The Journal of Extension - www.joe.org

February 2011 // Volume 49 // Number 1 // Feature // 1FEA8

Preferred Educational Delivery Strategies Among Limited Income Older Adults Enrolled in Community Nutrition Education Programs

Abstract
The study reported here explored educational delivery preference of limited income older Oklahomans. Sixty participants 60 years or older enrolled in Community Nutrition Education Programs observed three educational delivery strategies and participated in a group discussion. Two researchers independently coded focus group transcripts and frequency counts to identify common themes and patterns related to preferred educational delivery. Findings indicate that educational delivery preference was rooted in the inclusion of experiential and relational aspects of the presentations. A combination of preferences for educational delivery strategies was noted, supporting the use of multiple educational strategies when developing Extension programs for older adults.


Stephany Parker
Associate Research Professor
Department of Nutritional Sciences
Oklahoma State University
&
Get Fresh! SNAP-Ed Outcomes Coordinator
Chickasaw Nation Nutrition Services
Stillwater, Oklahoma
steph.parker@okstate.edu

Laura Powell
Renal Dietitian
Midwest City Dialysis and Anadarko Dialysis
Midwest City, Oklahoma
laura.powell@davita.com

Janice Hermann
Professor and State Nutrition Specialist
Oklahoma Cooperative Extension Service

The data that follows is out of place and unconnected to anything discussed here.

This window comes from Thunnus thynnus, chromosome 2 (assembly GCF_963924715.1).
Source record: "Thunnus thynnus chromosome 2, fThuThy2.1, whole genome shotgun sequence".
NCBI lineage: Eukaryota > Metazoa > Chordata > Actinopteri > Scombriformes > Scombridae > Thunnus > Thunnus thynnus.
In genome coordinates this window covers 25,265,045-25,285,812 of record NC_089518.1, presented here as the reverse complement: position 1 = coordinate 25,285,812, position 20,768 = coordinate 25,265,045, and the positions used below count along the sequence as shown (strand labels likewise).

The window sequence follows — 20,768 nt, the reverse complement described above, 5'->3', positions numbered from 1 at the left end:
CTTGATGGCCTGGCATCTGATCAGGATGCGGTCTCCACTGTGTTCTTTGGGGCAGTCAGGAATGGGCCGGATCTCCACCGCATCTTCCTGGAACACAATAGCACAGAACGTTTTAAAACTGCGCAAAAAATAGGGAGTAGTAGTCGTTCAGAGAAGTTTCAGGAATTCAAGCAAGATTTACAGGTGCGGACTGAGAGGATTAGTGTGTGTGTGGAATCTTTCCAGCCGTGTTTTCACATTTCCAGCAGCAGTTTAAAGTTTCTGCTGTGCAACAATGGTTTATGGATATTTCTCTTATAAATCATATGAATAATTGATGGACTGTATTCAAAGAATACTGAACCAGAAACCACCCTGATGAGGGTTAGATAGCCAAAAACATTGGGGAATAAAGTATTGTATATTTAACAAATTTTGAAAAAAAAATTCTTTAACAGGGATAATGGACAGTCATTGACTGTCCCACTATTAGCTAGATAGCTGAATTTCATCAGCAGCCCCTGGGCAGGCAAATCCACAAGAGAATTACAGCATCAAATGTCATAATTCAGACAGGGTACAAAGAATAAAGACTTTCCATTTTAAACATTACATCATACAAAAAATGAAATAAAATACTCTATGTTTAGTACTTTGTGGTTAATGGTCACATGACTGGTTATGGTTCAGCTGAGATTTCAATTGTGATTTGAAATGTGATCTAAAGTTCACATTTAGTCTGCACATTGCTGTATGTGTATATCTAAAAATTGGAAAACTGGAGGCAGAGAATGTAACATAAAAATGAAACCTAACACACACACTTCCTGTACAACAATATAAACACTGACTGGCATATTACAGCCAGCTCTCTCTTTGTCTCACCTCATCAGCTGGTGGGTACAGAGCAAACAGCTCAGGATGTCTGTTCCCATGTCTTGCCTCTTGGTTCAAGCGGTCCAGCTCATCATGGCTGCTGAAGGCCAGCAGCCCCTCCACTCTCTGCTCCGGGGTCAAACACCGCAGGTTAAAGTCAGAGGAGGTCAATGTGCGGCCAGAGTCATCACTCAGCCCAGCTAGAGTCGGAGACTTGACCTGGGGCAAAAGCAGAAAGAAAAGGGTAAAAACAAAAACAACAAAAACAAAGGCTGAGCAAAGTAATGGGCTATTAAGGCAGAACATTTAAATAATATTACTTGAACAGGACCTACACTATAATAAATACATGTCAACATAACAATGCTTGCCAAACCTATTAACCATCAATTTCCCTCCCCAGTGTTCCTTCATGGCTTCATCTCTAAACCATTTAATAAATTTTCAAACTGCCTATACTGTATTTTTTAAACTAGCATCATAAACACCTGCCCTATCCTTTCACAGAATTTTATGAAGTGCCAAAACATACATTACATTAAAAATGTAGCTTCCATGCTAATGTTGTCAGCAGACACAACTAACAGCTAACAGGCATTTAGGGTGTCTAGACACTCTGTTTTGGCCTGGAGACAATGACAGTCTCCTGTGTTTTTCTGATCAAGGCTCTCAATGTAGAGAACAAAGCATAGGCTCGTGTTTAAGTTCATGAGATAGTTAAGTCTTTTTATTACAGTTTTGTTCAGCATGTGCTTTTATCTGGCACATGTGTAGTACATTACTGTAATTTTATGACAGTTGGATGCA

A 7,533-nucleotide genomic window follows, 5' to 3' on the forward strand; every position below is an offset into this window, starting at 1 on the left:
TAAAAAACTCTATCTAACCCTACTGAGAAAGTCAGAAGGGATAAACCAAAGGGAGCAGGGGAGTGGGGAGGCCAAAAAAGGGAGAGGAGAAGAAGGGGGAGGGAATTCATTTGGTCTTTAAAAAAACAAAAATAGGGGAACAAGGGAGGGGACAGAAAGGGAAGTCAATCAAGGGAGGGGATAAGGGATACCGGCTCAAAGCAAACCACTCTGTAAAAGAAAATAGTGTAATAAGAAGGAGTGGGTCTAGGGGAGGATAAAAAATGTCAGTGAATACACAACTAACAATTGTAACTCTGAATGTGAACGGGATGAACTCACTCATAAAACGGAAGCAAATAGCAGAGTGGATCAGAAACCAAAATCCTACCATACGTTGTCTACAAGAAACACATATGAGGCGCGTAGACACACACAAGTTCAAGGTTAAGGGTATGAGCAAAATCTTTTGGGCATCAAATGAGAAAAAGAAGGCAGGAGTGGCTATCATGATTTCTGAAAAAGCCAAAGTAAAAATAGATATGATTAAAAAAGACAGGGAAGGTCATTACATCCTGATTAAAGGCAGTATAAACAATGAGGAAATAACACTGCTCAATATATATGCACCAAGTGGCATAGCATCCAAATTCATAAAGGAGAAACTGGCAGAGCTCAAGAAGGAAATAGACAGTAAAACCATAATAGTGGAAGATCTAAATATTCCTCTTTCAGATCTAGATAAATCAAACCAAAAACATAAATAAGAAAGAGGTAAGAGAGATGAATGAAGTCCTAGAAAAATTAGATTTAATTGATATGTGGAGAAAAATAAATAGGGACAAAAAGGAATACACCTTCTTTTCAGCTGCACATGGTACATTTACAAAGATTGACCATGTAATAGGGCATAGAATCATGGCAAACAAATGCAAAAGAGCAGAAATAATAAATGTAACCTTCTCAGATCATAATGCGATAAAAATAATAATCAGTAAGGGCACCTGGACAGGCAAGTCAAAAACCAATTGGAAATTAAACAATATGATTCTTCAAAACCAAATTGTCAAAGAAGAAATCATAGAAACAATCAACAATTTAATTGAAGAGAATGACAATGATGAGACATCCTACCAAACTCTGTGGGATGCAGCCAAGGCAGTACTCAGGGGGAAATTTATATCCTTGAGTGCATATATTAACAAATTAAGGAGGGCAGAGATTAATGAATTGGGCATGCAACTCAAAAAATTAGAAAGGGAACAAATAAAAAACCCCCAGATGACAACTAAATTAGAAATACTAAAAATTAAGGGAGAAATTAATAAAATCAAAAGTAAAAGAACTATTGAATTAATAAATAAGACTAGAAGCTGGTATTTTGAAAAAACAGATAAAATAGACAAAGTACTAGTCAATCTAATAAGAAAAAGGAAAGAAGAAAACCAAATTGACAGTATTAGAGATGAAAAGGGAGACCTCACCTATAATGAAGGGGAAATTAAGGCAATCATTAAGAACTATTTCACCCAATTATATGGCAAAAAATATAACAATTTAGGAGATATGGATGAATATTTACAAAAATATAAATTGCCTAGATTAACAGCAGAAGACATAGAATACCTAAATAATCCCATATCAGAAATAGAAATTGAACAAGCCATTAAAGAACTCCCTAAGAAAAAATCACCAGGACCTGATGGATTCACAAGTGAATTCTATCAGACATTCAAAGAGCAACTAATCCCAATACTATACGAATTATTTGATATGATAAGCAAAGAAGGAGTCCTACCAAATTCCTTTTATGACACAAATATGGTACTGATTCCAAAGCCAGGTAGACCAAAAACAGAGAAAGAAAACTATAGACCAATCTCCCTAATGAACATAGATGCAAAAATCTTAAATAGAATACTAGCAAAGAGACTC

Oklahoma State University
Stillwater, Oklahoma
janice.hermann@okstate.edu

Joshua Phelps
Assistant State Specialist
Community Nutrition Education Programs
Oklahoma Cooperative Extension Service
Oklahoma State University
Stillwater, Oklahoma
a.phelps@okstate.edu

Barbara Brown
Associate Professor and State Food Specialist
Oklahoma Cooperative Extension Service
Oklahoma State University
Stillwater, Oklahoma
barbara.brown@okstate.edu

Introduction

Current trends indicate that the older adult population is increasing substantially and is among the fastest growing population segments in the United States. By the year 2030, it is projected that the number of people 65 years and older will exceed 71 million and increase to over 88 million by 2050 (US Census Bureau, 2008). Approximately one out of every five individuals in the United States will be classified as a senior citizen by 2030 (Morris & Ballard, 2003). Not only is the number of older adults expected to increase but also the years lived. A recent report indicates that life expectancy at birth has increased to 75 years for men and 80 years for women (NCHS, 2009). Increases in the number of older adults coupled with increased life expectancy will likely pose challenges and opportunities for Extension educators planning programs to effectively reach older adult populations (Nelson, 1987; Pollak & DiGregario, 1988).